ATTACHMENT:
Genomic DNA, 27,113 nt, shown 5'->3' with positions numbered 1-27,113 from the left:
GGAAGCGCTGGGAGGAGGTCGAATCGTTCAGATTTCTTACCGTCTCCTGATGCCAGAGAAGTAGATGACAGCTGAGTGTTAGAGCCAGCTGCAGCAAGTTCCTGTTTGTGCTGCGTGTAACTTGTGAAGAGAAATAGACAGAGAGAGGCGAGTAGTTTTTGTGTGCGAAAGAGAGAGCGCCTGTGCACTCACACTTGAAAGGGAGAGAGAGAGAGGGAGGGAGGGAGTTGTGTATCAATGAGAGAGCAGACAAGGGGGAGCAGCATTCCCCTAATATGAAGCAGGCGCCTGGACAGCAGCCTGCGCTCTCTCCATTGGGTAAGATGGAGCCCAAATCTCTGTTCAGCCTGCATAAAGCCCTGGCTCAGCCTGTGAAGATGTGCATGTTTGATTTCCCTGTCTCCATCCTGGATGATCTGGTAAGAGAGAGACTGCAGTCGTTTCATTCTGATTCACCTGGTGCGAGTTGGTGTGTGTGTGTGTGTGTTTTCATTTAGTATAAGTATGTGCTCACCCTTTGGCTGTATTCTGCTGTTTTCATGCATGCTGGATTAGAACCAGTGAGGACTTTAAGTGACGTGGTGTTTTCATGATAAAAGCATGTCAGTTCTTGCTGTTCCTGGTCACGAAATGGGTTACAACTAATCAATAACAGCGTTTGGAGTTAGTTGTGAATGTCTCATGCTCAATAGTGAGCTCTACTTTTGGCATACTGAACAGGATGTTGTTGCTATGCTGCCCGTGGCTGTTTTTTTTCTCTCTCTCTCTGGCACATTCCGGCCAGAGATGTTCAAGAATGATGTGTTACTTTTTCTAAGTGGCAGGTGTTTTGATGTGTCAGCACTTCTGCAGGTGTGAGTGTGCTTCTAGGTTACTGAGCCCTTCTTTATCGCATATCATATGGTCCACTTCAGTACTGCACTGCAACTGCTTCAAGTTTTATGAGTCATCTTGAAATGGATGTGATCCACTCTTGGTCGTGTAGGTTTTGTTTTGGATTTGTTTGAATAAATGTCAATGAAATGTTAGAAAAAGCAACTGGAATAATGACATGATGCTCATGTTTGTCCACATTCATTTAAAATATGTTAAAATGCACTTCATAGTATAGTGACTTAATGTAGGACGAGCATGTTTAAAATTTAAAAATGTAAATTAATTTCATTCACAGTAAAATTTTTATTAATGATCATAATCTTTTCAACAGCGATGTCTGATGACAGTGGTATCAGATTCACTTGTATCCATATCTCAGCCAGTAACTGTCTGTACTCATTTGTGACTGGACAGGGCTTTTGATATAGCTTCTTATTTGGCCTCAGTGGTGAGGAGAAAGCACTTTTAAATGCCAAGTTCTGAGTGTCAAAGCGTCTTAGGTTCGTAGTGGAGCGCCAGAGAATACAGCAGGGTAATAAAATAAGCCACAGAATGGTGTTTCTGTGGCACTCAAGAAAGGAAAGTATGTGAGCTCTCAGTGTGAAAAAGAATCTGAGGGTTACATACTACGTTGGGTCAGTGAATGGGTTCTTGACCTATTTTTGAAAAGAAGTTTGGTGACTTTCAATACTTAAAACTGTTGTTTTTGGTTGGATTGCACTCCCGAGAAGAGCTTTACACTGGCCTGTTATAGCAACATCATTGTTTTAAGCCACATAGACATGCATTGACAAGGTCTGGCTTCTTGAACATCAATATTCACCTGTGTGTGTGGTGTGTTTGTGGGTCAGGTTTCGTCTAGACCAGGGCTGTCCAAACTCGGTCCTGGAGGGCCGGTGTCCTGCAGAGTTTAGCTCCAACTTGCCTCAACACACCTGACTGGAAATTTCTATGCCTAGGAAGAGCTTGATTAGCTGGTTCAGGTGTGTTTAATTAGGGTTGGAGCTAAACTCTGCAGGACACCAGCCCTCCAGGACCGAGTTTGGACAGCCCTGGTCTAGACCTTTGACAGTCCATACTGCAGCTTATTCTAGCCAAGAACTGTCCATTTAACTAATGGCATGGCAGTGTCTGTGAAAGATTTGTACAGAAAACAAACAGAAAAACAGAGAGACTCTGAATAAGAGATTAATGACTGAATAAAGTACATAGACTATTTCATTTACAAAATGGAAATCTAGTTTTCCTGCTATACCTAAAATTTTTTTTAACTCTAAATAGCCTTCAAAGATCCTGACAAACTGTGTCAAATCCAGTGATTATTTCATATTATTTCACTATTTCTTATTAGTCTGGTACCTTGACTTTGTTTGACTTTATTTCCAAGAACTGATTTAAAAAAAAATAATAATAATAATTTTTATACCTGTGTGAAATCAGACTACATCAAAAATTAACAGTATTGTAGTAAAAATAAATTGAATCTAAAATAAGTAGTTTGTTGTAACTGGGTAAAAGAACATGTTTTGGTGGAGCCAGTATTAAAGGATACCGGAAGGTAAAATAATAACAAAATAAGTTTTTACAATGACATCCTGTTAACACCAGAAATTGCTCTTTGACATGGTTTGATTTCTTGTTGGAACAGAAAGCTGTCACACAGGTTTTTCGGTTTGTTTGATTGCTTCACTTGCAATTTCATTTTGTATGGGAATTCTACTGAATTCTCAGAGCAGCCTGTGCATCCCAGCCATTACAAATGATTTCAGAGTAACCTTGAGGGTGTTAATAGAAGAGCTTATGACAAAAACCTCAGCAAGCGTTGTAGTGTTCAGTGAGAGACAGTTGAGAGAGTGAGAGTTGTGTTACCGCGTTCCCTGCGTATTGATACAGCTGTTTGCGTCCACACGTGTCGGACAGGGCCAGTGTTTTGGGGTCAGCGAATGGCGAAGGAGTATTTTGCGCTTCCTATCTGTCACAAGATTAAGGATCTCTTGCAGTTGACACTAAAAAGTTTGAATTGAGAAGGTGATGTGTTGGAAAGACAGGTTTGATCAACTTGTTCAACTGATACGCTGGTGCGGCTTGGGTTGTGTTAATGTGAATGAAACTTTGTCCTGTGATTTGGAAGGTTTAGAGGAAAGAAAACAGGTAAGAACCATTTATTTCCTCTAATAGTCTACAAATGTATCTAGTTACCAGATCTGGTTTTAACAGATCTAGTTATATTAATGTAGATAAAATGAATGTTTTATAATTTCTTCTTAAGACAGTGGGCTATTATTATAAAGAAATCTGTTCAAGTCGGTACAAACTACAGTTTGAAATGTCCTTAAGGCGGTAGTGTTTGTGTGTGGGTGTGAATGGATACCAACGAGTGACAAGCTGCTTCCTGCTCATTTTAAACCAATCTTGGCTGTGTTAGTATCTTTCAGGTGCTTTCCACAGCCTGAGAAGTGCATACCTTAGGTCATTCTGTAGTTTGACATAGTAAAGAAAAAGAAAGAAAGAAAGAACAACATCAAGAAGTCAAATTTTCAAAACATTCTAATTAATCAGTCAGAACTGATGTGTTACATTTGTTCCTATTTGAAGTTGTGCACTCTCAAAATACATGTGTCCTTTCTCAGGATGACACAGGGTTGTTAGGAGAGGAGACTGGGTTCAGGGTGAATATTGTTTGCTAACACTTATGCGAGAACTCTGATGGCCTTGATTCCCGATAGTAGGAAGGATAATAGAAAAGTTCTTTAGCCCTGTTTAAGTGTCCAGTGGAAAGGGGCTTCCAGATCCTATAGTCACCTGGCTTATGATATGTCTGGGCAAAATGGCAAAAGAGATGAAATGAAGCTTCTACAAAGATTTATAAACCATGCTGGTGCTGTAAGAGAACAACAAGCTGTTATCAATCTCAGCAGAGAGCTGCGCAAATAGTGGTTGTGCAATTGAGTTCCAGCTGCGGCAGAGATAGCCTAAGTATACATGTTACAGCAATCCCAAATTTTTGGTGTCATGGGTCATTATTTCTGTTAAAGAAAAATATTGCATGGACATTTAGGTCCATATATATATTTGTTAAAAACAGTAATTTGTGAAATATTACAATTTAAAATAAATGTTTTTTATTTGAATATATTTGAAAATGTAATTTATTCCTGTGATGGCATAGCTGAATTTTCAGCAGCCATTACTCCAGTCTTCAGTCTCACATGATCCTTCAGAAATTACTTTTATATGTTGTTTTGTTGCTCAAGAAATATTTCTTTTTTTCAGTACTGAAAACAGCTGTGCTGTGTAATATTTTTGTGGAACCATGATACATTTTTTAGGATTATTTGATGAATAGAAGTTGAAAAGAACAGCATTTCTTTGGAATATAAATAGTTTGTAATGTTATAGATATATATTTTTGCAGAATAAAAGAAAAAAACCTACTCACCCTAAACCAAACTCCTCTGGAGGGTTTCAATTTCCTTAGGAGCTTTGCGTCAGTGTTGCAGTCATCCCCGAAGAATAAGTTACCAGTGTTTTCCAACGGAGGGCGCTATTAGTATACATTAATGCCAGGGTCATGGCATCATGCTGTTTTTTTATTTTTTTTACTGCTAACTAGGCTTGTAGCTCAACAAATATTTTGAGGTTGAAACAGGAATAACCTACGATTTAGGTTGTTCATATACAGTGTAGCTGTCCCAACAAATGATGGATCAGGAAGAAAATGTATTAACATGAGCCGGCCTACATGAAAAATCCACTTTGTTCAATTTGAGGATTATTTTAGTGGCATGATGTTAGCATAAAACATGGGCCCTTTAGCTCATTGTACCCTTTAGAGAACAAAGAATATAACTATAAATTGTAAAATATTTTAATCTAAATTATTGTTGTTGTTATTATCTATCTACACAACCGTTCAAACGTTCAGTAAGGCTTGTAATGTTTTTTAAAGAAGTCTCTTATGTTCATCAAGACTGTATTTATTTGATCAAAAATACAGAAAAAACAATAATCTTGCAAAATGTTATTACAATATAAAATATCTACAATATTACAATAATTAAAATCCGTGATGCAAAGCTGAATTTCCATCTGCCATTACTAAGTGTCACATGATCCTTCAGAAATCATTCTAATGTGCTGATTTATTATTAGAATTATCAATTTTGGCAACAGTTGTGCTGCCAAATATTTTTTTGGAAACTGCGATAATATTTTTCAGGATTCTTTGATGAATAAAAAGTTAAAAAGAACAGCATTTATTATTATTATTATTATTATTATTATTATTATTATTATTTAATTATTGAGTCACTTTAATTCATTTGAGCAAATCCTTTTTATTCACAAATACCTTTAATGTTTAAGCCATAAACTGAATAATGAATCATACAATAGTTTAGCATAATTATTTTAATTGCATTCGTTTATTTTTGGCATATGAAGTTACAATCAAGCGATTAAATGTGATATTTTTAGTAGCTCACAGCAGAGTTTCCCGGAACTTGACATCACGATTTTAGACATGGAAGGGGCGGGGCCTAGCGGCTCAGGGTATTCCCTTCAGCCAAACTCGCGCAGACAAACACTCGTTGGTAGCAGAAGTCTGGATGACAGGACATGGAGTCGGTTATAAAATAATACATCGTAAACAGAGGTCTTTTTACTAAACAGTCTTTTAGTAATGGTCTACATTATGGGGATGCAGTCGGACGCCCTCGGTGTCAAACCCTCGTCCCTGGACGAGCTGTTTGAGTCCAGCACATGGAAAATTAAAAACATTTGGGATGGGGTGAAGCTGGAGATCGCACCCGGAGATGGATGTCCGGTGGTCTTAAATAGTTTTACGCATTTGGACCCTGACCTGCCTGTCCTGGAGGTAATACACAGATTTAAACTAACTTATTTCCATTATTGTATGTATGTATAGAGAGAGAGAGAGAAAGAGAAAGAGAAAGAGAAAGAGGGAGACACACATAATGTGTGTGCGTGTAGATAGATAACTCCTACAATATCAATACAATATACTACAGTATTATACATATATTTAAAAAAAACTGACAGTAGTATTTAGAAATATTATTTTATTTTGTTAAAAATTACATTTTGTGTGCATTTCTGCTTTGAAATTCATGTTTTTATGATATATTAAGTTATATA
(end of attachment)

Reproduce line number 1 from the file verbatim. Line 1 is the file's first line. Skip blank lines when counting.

Genomic DNA, 27,113 nt, shown 5'->3' with positions numbered 1-27,113 from the left: